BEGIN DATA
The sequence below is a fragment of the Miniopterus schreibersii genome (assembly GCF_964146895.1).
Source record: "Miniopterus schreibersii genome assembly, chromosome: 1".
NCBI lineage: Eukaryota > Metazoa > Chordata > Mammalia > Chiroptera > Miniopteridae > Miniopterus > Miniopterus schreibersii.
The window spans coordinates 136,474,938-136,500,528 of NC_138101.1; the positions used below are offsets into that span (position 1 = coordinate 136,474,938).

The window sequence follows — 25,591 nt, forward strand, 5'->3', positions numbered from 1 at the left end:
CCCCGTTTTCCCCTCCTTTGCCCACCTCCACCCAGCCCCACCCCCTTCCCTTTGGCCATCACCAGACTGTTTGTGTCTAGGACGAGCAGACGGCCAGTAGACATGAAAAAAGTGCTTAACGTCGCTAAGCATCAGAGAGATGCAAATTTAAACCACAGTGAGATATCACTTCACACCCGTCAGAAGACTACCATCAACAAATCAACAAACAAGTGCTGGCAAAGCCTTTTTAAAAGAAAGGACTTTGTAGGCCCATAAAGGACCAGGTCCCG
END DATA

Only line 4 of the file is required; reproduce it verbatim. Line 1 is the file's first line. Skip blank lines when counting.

The window spans coordinates 136,474,938-136,500,528 of NC_138101.1; the positions used below are offsets into that span (position 1 = coordinate 136,474,938).